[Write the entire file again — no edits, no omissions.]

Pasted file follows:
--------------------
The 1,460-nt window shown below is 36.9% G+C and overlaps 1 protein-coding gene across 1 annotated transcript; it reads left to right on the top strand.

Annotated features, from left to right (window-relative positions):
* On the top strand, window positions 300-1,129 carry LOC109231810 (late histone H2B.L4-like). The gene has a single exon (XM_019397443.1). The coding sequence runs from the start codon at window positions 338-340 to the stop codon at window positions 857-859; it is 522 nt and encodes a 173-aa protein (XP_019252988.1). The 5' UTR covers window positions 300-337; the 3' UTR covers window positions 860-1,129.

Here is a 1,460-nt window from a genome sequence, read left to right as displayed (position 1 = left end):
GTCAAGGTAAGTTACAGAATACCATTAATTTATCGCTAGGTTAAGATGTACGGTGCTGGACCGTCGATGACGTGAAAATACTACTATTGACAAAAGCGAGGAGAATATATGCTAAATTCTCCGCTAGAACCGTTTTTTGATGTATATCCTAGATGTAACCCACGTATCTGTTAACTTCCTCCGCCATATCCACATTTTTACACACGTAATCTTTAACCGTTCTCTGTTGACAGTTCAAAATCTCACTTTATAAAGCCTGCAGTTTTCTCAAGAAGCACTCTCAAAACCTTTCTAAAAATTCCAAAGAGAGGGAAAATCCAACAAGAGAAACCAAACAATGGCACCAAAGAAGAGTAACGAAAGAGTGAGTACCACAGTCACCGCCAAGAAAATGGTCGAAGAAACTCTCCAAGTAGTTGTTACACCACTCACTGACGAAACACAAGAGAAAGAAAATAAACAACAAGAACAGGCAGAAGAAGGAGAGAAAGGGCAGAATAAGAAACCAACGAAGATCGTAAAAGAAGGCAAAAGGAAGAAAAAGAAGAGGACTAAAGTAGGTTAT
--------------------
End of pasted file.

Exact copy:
The 1,460-nt window shown below is 36.9% G+C and overlaps 1 protein-coding gene across 1 annotated transcript; it reads left to right on the top strand.

Annotated features, from left to right (window-relative positions):
* On the top strand, window positions 300-1,129 carry LOC109231810 (late histone H2B.L4-like). The gene has a single exon (XM_019397443.1). The coding sequence runs from the start codon at window positions 338-340 to the stop codon at window positions 857-859; it is 522 nt and encodes a 173-aa protein (XP_019252988.1). The 5' UTR covers window positions 300-337; the 3' UTR covers window positions 860-1,129.

Here is a 1,460-nt window from a genome sequence, read left to right as displayed (position 1 = left end):
GTCAAGGTAAGTTACAGAATACCATTAATTTATCGCTAGGTTAAGATGTACGGTGCTGGACCGTCGATGACGTGAAAATACTACTATTGACAAAAGCGAGGAGAATATATGCTAAATTCTCCGCTAGAACCGTTTTTTGATGTATATCCTAGATGTAACCCACGTATCTGTTAACTTCCTCCGCCATATCCACATTTTTACACACGTAATCTTTAACCGTTCTCTGTTGACAGTTCAAAATCTCACTTTATAAAGCCTGCAGTTTTCTCAAGAAGCACTCTCAAAACCTTTCTAAAAATTCCAAAGAGAGGGAAAATCCAACAAGAGAAACCAAACAATGGCACCAAAGAAGAGTAACGAAAGAGTGAGTACCACAGTCACCGCCAAGAAAATGGTCGAAGAAACTCTCCAAGTAGTTGTTACACCACTCACTGACGAAACACAAGAGAAAGAAAATAAACAACAAGAACAGGCAGAAGAAGGAGAGAAAGGGCAGAATAAGAAACCAACGAAGATCGTAAAAGAAGGCAAAAGGAAGAAAAAGAAGAGGACTAAAGTAGGTTAT